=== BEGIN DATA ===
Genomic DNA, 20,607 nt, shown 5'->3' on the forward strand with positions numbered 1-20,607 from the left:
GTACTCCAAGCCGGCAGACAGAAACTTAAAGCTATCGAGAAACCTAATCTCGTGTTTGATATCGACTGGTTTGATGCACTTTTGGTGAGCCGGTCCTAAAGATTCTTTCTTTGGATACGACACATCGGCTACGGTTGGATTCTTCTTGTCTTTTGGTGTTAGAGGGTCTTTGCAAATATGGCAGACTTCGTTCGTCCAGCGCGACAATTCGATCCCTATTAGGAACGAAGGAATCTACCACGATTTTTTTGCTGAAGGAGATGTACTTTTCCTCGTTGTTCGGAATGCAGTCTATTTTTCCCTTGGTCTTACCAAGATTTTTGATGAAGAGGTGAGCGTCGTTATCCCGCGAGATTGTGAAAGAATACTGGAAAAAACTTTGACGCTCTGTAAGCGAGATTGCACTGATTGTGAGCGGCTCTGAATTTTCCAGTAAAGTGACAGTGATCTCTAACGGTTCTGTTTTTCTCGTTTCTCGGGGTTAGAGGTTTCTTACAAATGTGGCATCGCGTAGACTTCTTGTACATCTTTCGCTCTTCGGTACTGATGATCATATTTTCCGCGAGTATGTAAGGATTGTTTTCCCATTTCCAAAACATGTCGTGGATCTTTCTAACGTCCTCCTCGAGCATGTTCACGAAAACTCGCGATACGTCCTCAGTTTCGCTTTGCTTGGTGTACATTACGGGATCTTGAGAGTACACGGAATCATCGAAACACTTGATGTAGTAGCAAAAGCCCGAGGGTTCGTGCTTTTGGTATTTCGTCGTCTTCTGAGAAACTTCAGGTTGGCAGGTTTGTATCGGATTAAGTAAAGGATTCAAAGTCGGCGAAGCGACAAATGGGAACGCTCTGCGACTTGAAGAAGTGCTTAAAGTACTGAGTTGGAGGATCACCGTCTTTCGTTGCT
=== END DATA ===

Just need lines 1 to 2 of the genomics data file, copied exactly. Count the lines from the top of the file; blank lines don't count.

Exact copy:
Genomic DNA, 20,607 nt, shown 5'->3' on the forward strand with positions numbered 1-20,607 from the left:
GTACTCCAAGCCGGCAGACAGAAACTTAAAGCTATCGAGAAACCTAATCTCGTGTTTGATATCGACTGGTTTGATGCACTTTTGGTGAGCCGGTCCTAAAGATTCTTTCTTTGGATACGACACATCGGCTACGGTTGGATTCTTCTTGTCTTTTGGTGTTAGAGGGTCTTTGCAAATATGGCAGACTTCGTTCGTCCAGCGCGACAATTCGATCCCTATTAGGAACGAAGGAATCTACCACGATTTTTTTGCTGAAGGAGATGTACTTTTCCTCGTTGTTCGGAATGCAGTCTATTTTTCCCTTGGTCTTACCAAGATTTTTGATGAAGAGGTGAGCGTCGTTATCCCGCGAGATTGTGAAAGAATACTGGAAAAAACTTTGACGCTCTGTAAGCGAGATTGCACTGATTGTGAGCGGCTCTGAATTTTCCAGTAAAGTGACAGTGATCTCTAACGGTTCTGTTTTTCTCGTTTCTCGGGGTTAGAGGTTTCTTACAAATGTGGCATCGCGTAGACTTCTTGTACATCTTTCGCTCTTCGGTACTGATGATCATATTTTCCGCGAGTATGTAAGGATTGTTTTCCCATTTCCAAAACATGTCGTGGATCTTTCTAACGTCCTCCTCGAGCATGTTCACGAAAACTCGCGATACGTCCTCAGTTTCGCTTTGCTTGGTGTACATTACGGGATCTTGAGAGTACACGGAATCATCGAAACACTTGATGTAGTAGCAAAAGCCCGAGGGTTCGTGCTTTTGGTATTTCGTCGTCTTCTGAGAAACTTCAGGTTGGCAGGTTTGTATCGGATTAAGTAAAGGATTCAAAGTCGGCGAAGCGACAAATGGGAACGCTCTGCGACTTGAAGAAGTGCTTAAAGTACTGAGTTGGAGGATCACCGTCTTTCGTTGCT